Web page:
What blood tests tell us about living to 100

Iris 100

By our mid-60s our blood test results can predict our likelihood of becoming centenarians.

Not that I’m arguing we should all aspire to that. Plenty of folk who make it to 100 aren’t exactly hale and hearty. They can be anywhere between robust and frail.

And what most of us are interested in is having as many healthy, active, enjoyable years as we can, not hanging around waiting to hear from the King (if that even happens now).

Still, a Swedish study gives us an idea of what blood markers are linked to reaching that milestone.

Researchers collected blood test results from a major lab in Stockholm over 35 years, from 1985 to 2020.

Almost 45,000 people aged 64 to 99 were followed until the youngest, if still alive, would have turned 100.

Twelve markers were examined, reflecting:

  • metabolic function (blood glucose and total cholesterol)
  • inflammation (uric acid, which is also a marker of gout)
  • liver function (there were six markers for this, including albumin and GGT, which stands for gamma-glutamyl transferase, if you care. You’ll find these on your own general blood test.)
  • kidney function (creatinine), and
  • anemia (iron and total iron binding capacity or TIBC).

These were used because they’d been linked with ageing or mortality in previous studies.

By 2020 the researchers could identify that 13.1 percent of the study group had died before they were 80, 47.6 percent lived to between 80 and 90, 36.6 percent survived into their 90s, and 2.7 percent made it to 100.

Women comprised 85 percent of the centenarians.

Those who reached 100 had lower glucose, higher cholesterol (shock, horror), much lower uric acid, lower liver markers, lower creatinine, and better iron levels.

A few takeaways:

  • Blood glucose is a significant marker. As it goes up, the likelihood of living to 100 goes down. We lower glucose by cutting back carbs and not over-eating. (And cutting back carbs helps to not over-eat
  • Total cholesterol was higher in centenarians, a result that echoes what other studies have shown, i.e. that higher cholesterol is associated with a longer life, in spite of the advice we get about it increasing our risk of a heart attack.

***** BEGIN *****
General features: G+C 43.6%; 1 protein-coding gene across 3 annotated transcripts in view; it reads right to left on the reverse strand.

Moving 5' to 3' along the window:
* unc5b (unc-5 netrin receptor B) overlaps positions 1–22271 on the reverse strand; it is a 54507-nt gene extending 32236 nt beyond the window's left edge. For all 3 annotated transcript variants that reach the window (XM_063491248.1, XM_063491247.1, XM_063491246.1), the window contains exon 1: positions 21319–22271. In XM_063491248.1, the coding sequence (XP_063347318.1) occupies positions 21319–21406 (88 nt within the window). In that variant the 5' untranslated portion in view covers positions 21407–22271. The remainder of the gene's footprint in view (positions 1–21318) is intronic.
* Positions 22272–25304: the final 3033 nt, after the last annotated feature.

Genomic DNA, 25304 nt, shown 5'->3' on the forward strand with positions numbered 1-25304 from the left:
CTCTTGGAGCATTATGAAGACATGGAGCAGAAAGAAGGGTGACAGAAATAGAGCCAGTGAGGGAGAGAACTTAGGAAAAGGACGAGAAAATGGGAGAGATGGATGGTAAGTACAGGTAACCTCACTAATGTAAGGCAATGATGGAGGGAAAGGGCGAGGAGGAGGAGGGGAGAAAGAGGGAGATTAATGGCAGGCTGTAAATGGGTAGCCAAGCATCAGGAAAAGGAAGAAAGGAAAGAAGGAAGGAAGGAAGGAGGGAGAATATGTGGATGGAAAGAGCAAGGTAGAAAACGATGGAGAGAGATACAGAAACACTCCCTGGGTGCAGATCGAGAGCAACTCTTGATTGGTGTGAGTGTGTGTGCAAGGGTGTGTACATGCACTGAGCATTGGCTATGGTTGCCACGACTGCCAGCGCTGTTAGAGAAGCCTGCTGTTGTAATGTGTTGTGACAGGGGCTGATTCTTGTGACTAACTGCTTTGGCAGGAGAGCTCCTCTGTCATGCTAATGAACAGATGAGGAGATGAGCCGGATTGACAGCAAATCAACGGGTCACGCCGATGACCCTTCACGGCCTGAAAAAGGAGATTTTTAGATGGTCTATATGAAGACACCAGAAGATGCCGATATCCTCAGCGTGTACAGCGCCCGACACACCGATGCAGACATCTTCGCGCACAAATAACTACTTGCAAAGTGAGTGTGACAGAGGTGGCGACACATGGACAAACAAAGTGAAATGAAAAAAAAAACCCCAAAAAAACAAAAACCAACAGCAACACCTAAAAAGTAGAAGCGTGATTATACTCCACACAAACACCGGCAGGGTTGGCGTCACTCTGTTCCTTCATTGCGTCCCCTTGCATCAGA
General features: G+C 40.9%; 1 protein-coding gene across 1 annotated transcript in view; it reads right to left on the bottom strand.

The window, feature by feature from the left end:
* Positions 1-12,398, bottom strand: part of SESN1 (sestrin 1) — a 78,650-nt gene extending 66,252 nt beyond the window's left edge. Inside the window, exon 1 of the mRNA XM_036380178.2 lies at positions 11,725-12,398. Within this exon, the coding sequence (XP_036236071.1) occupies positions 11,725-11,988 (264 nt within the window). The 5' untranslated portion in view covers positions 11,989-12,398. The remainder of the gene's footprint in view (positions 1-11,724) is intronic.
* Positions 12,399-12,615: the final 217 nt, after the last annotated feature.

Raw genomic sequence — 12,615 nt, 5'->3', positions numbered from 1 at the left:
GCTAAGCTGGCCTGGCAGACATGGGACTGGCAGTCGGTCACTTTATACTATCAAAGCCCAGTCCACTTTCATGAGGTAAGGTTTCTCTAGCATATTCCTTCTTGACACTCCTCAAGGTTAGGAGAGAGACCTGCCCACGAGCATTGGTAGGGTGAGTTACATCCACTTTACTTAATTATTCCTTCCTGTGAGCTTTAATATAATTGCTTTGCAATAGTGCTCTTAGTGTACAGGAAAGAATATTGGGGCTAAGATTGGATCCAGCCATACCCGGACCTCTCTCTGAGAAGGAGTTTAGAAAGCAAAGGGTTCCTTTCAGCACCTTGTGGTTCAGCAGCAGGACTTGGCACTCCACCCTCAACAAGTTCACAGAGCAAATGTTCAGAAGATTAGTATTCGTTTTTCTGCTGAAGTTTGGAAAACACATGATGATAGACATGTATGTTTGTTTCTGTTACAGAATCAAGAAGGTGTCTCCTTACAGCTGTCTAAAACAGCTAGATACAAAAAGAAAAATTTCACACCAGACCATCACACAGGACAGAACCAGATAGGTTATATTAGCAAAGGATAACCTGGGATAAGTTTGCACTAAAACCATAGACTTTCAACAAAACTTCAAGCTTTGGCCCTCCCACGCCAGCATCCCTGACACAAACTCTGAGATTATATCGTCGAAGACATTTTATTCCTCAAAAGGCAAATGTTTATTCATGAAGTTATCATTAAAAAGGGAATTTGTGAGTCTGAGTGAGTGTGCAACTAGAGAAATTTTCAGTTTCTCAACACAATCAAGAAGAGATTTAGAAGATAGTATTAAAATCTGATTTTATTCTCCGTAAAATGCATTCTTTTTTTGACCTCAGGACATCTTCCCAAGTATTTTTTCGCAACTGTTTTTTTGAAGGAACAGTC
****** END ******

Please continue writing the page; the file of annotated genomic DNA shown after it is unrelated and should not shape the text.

• Lower uric acid was another key marker. Alcohol and fructose (a type of sugar) are linked with higher uric acid. Fruit juices and soft drinks are high in fructose, as is any product containing high fructose corn syrup. (Alcohol-related markers were generally lower in the longer-lived, though another study is probably needed to tease that out.)
  • Iron was also important. Being anemic in old age is linked with organ failure, depression, and poor overall function.
  • Clearly liver function matters too. A good diet, avoiding infection, and not too much booze will help.

There’s plenty this study doesn’t cover. Genes no doubt play a role in longevity. So do lifestyle factors such as smoking and physical activity. We don’t know about any of that.

And maybe these 12 aren’t the definitive markers.

Nonetheless, they probably give us an indication of not only who’s more likely to live to 100, but, more usefully, how to retain our health and vitality for as long as we can.

And they show up from our 60s, which hopefully gives us time to improve them.

How do we do that?

Bottom line: put your dietary efforts into controlling your glucose levels. Eat fewer carbs or learn to manage them better.

Be smart about what you’re drinking.

Skip the processed stuff and eat the best quality real food you can (meat, fish, eggs, dairy, vegies, nuts, legumes, and so forth).

Those steps will take care of most things, including helping your liver.

Oh, and don’t lose sleep over your cholesterol (unless it’s low, then maybe you should worry. 😉)


Photo Source: Harper’s Bazaar

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